And it is clear that it is they who will be held accountable if they fail to act.
To avoid losing public support, those who follow these leaders may feel obliged to follow suit. Expectations about gender representation in that country and across all parties appear to shift as a result.
The next political leaders may not achieve the same levels of equality, but we found that representation rarely drops to where it was before.
The term “concrete floor” captures the way progress becomes locked-in over time. It is difficult to break back through it.
For example, when Zapatero left office in Spain, women’s representation fell from 56% to 30%, but never as far as 20% – the level at which it had been.
And in the US, after Bill Clinton’s second term, women’s representation went down from 28% to 20% – still well above the previous 7%.
We found just one example of a broken “concrete floor” up to the end of 2016.
In 2013, Australian Prime Minister Tony Abbott was strongly criticised for cutting the number of women in cabinet from three, down to one.
In fact, he was delivering on another pre-election pledge that all of his frontbenchers would do the same job in government as they had done in opposition. And one female member of his shadow cabinet team lost her seat.
President Trump’s first cabinet appointments in 2017 also saw him break the “concrete floor” in the US, but he has since appointed another female minister – returning things to where they were under President Obama.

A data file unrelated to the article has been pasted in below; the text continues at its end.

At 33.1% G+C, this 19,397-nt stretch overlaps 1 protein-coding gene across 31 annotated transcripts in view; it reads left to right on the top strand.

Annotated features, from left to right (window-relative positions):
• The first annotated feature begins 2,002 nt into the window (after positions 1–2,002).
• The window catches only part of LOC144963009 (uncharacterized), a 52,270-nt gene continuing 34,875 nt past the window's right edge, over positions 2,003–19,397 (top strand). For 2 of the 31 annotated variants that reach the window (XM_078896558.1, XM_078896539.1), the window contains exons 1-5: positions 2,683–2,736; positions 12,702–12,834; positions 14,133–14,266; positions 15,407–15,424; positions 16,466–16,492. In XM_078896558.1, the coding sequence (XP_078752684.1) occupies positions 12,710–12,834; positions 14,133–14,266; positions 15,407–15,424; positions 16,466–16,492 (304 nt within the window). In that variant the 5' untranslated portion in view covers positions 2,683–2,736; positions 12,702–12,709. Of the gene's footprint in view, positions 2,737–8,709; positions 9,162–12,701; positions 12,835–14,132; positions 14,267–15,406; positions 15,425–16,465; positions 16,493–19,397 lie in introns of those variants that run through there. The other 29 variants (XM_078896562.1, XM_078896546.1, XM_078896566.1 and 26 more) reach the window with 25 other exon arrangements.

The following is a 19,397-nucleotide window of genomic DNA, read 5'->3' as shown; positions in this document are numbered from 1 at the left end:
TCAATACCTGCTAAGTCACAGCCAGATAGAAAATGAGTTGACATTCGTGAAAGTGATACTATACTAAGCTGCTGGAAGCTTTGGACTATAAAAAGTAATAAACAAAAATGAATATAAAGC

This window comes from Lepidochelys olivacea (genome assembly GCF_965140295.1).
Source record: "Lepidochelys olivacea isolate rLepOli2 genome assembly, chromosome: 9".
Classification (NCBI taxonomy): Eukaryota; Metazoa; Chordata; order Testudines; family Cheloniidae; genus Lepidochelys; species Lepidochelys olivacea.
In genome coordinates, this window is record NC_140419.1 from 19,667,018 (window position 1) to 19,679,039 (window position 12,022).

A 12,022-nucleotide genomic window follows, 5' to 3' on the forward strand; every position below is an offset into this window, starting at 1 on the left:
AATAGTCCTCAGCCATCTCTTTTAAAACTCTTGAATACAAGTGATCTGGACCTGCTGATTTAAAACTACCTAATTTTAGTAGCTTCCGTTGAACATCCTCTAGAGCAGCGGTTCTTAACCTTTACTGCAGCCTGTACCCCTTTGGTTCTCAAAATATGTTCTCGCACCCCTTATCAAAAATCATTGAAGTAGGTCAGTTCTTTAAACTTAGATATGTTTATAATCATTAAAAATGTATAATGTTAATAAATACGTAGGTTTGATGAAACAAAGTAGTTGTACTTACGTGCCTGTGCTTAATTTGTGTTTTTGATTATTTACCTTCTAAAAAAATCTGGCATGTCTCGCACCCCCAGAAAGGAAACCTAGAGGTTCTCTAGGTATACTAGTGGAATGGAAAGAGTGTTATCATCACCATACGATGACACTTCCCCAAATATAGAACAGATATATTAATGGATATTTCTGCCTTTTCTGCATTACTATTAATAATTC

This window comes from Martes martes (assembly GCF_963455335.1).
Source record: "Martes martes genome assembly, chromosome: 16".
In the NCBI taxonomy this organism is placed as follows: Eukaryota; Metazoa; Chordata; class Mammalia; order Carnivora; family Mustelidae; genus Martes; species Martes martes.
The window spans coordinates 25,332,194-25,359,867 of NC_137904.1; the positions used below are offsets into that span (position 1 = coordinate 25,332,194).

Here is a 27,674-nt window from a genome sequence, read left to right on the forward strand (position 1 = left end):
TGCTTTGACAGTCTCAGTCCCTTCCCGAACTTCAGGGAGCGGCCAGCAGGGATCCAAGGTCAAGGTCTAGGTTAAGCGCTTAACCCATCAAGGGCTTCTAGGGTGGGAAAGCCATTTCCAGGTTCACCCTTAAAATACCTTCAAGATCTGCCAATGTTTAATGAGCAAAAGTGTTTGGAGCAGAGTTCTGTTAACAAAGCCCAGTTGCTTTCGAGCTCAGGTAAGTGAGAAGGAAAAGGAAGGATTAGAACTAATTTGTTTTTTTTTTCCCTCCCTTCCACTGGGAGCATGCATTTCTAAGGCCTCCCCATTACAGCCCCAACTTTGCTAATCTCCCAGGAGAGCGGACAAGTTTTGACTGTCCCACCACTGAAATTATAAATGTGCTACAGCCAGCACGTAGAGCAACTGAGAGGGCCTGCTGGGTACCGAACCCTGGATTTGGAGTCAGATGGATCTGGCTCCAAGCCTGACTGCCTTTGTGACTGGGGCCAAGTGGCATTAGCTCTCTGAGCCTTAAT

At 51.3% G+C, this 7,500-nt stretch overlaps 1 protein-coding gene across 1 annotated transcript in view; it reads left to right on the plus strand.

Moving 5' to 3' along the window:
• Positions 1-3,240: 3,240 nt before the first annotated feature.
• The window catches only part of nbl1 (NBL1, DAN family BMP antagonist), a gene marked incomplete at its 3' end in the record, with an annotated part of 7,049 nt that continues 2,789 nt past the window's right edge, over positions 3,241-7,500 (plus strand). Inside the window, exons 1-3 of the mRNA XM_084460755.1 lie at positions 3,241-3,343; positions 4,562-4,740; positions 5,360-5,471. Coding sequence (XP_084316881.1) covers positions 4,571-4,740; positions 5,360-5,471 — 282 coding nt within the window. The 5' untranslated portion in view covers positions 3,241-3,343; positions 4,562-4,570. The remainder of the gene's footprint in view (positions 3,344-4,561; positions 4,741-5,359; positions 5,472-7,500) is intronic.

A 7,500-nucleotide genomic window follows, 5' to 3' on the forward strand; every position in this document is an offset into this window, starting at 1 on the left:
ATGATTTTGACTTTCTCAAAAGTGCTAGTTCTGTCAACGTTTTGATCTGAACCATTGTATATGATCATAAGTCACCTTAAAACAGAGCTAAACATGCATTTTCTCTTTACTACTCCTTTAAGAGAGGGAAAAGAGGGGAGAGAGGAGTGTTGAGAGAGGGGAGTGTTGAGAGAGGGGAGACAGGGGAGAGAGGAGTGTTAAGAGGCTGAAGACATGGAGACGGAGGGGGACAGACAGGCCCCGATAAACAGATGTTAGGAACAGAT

More like this:
Pledges and “concrete floors” are also relevant beyond politics – focusing minds on problems like leadership and pay inequality.
For example, responding to broadcaster Channel 4’s 24.2% gender pay gap, chief executive Alex Mahon said she wanted to see an equal number of men and women among the top earners by 2023.
Taking responsibility, she said: “By setting such a clear target I have to bring on or progress a whole load of women.”
And in response to the BBC’s 9% gender pay gap, director general Tony Hall made what he called a “big, bold commitment” to close the gender pay gap by 2020.
It will be interesting to see how effective these pledges turn out to be.
Using pledges to ensure an ever-rising “concrete floor” does not mean that more familiar devices like quotas and all-women shortlists are redundant.
For example, they can boost the number of women in parliament, where the appointment process involves persuading multiple selectors to choose women: first party selectors and then the electorate.
But the reality is that there might be a simpler and faster alternative – getting those in power to make a pledge.
About this piece
This analysis piece was commissioned by the BBC from experts working for an outside organisation.
Their research compares the number of women appointed to the first cabinet after an election in each of the seven countries. It does not count those appointed in reshuffles. To allow comparisons between countries, only ministers who were part of the core cabinet team were included, not cabinet level officials such as the US Ambassador to the UN, or junior ministers in the UK.
Follow Claire Annesley at @claireannesley.
Edited by Jennifer Clarke and Duncan Walker